Furthermore, as a former Christian who read the bible many times, I instantly recognize some of these things said about the biblical Jesus as not accurate. For instance, Jesus was not called Emmanuel. There's a single reference to an angel telling Joseph to name him Emmanuel (in order to fulfill biblical prophecy), but this clearly didn't happen -- he was named Jesus, instead, and is never referred to as Emmanuel after that point. Plus, you're playing with the title of "Manu" a bit to make it fit this correlation.

Jesus was referred to as "King of the Jews" by the sign over his head (not universally in every gospel, but we are given that account nevertheless) but it appears to be a joke rather than a label. For instance, to quote Matthew 27:29 -- "...they knelt in front of him and mocked him. 'Hail, King of the Jews!' they said." and again in verse 42 -- "...He's the king of Israel! Let him come down now from the cross, and we will believe in him." The crown and the robe also appear to be attempts to mock his claim that he would someday rule over them.

The biblical Jesus was not "sent away to Egypt for his education" but rather his family "fled to Egypt" to escape Herod's slaughter of babies. And as you recognized, the one reference we have to Jesus' early education places him in Jerusalem, not Egypt.

Jesus may have been a revolutionary, but he didn't "fight" anyone (except the temple's moneychangers, notably). In fact, he preached against fighting in the Sermon on the Mount (saying instead that one should "turn the other cheek" in response to being attacked).

And I'll re-iterate, you're ignoring the claims that don't correlate. Wherever the bible's Jesus and the historical Izaz do different things (such as preach instead of start battles), you disregard this as being untrue. Your confirmation bias is helping you to see only the things that support your claim and discredit things that don't.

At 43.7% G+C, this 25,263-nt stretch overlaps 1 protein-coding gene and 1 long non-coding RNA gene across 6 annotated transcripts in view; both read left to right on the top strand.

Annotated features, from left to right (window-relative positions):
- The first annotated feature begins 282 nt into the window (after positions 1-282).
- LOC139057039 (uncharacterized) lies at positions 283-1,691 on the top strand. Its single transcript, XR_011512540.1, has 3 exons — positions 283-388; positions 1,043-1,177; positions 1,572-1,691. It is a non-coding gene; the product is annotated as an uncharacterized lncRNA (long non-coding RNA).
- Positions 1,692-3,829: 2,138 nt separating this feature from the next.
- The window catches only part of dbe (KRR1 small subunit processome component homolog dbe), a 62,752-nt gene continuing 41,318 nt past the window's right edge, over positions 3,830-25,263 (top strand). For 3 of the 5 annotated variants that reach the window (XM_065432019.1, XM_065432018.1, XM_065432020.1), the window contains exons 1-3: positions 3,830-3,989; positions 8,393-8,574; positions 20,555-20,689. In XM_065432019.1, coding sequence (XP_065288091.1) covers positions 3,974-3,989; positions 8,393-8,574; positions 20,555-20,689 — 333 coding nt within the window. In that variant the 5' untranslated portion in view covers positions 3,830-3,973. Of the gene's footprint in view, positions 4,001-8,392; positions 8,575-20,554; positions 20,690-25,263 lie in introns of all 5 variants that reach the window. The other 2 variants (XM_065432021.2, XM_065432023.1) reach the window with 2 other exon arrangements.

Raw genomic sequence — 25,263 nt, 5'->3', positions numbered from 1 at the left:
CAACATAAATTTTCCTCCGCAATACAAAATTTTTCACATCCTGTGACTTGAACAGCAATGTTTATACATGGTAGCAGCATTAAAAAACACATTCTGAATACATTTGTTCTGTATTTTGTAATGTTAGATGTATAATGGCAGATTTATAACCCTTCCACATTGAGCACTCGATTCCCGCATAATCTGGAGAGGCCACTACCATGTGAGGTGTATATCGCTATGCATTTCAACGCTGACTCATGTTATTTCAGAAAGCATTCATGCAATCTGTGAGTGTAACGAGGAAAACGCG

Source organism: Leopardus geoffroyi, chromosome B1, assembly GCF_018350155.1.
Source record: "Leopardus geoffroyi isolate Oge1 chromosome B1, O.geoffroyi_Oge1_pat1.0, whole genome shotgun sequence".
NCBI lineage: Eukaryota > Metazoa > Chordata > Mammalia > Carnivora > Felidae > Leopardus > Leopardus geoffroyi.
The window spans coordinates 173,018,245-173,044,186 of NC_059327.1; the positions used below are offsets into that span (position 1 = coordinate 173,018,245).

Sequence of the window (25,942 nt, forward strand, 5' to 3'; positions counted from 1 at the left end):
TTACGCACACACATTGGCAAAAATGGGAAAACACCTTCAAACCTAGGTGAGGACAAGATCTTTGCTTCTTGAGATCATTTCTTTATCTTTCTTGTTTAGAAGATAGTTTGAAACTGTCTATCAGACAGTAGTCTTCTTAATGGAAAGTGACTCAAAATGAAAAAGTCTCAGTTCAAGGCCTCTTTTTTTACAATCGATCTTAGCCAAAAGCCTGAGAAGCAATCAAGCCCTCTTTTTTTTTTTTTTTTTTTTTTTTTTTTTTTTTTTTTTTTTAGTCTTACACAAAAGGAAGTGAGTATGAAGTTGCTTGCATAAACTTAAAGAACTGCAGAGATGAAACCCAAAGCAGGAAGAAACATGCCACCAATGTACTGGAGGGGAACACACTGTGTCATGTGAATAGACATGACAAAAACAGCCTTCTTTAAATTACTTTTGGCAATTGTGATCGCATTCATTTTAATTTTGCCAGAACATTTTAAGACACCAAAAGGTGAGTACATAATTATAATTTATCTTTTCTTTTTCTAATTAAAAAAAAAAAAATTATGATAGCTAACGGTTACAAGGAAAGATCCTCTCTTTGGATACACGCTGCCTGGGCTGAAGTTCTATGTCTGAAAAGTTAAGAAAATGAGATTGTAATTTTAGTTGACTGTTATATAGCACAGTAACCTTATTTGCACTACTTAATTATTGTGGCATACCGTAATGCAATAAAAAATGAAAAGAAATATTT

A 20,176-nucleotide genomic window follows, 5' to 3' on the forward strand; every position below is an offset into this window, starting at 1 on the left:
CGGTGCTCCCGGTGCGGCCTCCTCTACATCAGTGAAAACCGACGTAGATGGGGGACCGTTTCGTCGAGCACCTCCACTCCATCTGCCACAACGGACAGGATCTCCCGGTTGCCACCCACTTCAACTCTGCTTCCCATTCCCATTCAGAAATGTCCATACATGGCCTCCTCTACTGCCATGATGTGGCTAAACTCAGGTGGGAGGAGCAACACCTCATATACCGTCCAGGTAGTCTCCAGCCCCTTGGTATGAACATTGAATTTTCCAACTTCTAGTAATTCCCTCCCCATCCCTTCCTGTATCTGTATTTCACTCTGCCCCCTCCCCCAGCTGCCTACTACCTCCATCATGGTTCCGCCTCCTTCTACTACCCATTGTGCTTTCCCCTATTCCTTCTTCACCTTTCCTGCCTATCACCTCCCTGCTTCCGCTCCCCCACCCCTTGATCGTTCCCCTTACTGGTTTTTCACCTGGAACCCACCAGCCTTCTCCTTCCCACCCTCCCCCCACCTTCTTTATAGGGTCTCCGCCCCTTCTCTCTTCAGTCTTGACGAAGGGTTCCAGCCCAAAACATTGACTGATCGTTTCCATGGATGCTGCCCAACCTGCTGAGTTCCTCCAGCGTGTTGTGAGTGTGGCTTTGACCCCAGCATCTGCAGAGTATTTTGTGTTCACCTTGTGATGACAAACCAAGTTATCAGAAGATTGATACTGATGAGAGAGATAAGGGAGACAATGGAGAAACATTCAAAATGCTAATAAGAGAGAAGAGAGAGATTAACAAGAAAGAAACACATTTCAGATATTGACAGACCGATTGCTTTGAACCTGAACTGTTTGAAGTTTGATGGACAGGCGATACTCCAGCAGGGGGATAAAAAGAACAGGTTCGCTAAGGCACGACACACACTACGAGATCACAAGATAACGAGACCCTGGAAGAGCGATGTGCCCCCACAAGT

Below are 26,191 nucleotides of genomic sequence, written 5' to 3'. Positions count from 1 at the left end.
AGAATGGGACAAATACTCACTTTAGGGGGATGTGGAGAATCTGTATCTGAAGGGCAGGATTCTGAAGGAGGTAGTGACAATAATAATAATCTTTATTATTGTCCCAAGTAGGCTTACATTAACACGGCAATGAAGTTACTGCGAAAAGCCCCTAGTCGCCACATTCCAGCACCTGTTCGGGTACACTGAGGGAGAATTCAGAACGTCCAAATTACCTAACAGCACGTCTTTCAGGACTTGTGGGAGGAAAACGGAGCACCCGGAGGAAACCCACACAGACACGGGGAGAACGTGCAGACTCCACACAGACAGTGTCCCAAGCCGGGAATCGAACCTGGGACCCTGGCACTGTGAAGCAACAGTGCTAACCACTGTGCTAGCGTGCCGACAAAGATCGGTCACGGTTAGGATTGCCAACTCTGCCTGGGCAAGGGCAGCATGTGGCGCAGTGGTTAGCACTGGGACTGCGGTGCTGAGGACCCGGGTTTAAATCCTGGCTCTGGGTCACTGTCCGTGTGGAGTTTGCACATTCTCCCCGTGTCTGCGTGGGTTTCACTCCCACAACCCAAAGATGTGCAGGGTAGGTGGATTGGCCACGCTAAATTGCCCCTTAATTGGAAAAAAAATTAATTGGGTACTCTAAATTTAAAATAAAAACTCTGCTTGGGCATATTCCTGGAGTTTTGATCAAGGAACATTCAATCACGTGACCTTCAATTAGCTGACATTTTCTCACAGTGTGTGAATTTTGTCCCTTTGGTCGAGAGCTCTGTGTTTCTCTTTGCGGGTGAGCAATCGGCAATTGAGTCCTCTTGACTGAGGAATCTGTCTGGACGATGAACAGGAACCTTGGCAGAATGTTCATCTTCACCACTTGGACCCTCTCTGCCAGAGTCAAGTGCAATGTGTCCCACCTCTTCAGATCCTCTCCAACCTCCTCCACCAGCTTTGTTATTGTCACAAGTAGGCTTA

But let's give you the benefit of the doubt. Let's say that these two stories do parallel each other as you believe they do. Have you ever considered that the story of Izaz might be a plagiarism of the Jesus narrative, rather than an actual person whose life was plagiarized by a differing-but-similar Jesus? As you've noted, the writer that you believe to be Josephus appears to think that Izaz was the Christ. Doesn't his pro-Izaz bias give you pause when considering whether he had motive to try winning over Christians to his Messiah, as many atheists suggest the Jesus narrative was an attempt to win over pagans by adding elements like a virgin birth?

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05-03-2013, 07:44 PM
RE: ANY contemporary evidence for Jesus ?
(05-03-2013 09:58 AM)ralphellis Wrote:  Alternatively, and more likely, Jesus was arming his disciples to take over a real country that did exist - Judaea, and then Rome.

Don't get too distracted by the spiritual terminology here. Jesus' grandmother, in this new scenario, was called Queen Aurania (of Parthia and thence Syria). And her lands in eastern Syria were known as the Kingdom of Aurania (they still are). But this translates in the English into the Kingdom of Heaven. Oh, these gospel authors were having some real fun, at the expense of the 'muggle' believers.

And we know all about Jesus' attempt to take over Judaea, because it is called the Jewish Revolt, and we have many contemporary books about these events. And it so happens that the leader of the Jewish Revolt was called Jesus (of Gamala), or sometimes Izas (of Adiabene). And the three leaders of this failed revolt were crucified outside Jerusalem by the Romans, but one of them was saved by Josephus (of Arimathaea?). See the end of Josephus' "Life" for details.

Sound like a familiar story? It should be, as this was the true origins of the biblical narrative.

.